Actual Innocence Should the Legal System Care Two

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Actual Innocence Should the Legal System Care?

Actual Innocence Should the Legal System Care?

Two Competing Arguments n Finality and the rule of law n Possibility of executing

Two Competing Arguments n Finality and the rule of law n Possibility of executing an actually innocent person

Finality and the Rule of Law: Herrera Majority n n n “In any system

Finality and the Rule of Law: Herrera Majority n n n “In any system of criminal justice, ‘innocence’ or ‘guilt’ must be determined in some sort of a judicial proceeding. ” “Due process does not require that every conceivable step be taken, at whatever cost, to eliminate the possibility of convicting an innocent person. ” “[I]n the eyes of the law, petitioner does not come before the Court as one who is ‘innocent, ’ but, on the contrary, as one who has been convicted by due process of law[. ]”

Finality and the Rule of Law: O’Connor Concurrence n n “Petitioner is not innocent,

Finality and the Rule of Law: O’Connor Concurrence n n “Petitioner is not innocent, in any sense of the word. ” “Petitioner therefore does not appear before us as an innocent man on the verge of execution. He is instead a legally guilty one who, refusing to accept the jury’s verdict, demands a hearing in which to have his culpability determined once again. ”

Finality and the Rule of Law: Boiling it Down n n When a defendant

Finality and the Rule of Law: Boiling it Down n n When a defendant has been found guilty by a jury, so long as she has been given all the process guaranteed by the Constitution, she is legally guilty and has no recourse in the legal system. If a person is actually innocent, there are other avenues, not in the legal system, to set aside the guilty verdict (i. e. clemency).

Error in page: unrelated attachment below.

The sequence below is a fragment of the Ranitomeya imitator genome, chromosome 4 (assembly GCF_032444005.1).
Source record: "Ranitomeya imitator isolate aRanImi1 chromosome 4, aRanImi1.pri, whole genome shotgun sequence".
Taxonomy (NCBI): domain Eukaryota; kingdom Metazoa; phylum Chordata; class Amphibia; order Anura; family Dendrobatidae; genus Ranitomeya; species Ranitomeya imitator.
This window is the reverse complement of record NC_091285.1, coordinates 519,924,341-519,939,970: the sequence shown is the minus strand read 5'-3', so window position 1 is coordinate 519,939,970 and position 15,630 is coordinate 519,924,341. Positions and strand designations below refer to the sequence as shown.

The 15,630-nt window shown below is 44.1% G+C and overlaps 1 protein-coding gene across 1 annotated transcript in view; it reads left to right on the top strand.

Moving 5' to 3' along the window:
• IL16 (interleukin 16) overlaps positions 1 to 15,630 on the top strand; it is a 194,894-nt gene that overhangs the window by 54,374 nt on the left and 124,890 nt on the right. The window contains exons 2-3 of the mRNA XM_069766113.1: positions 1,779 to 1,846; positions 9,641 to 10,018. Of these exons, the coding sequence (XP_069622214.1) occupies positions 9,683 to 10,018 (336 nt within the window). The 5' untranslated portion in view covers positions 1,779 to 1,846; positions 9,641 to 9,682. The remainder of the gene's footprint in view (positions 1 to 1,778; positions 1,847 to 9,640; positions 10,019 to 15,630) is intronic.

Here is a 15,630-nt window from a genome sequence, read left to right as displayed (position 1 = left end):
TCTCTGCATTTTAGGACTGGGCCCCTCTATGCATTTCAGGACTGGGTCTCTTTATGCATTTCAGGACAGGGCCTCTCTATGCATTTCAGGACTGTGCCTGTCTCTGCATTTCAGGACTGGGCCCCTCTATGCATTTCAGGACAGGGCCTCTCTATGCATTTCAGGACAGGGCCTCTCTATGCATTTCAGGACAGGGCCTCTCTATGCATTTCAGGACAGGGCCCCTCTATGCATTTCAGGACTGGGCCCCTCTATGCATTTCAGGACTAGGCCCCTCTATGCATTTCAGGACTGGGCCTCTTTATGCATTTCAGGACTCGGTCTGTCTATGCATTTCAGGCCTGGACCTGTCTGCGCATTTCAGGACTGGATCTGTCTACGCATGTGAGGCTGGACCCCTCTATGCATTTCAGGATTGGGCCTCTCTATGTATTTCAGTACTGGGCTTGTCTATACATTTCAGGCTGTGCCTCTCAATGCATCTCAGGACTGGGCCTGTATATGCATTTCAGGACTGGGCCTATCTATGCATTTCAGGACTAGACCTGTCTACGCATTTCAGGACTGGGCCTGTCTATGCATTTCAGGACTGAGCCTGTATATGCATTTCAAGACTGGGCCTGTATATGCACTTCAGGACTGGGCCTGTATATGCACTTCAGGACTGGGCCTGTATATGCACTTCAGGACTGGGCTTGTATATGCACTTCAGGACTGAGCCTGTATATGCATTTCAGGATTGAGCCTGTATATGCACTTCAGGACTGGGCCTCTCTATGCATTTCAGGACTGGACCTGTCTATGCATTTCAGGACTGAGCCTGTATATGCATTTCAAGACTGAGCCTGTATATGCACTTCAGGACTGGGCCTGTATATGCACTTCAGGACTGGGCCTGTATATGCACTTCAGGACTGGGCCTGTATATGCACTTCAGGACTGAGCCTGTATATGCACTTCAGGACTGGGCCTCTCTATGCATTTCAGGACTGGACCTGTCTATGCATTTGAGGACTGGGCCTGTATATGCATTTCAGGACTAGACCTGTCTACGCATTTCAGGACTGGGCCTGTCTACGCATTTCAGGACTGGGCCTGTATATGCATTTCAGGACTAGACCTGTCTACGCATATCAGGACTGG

Execution of the Actually Innocent: Bandes Article n n n “When a doctrine permits

Execution of the Actually Innocent: Bandes Article n n n “When a doctrine permits a result so far removed from our collective sense of justice, it is time to re-examine that doctrine. ” “[S]ometimes lawyers and judges get so caught up in the minutiae of lawyering as to lost sight of basic, universal human principles. ” “Since the execution of an innocent person, standing alone, ought to be considered a violation of the Constitution, it should be cognizable on habeas corpus without the need to allege an additional constitutional violation. ”

Comparing the Arguments n So long as all due process has been given, there

Comparing the Arguments n So long as all due process has been given, there is no Constitutional issue— all legal avenues have been exhausted. n Executing an actually innocent person is a Constitutional violation itself and does not need a showing of another violation in order to proceed in habeas.

Should the law care about actual innocence?

Should the law care about actual innocence?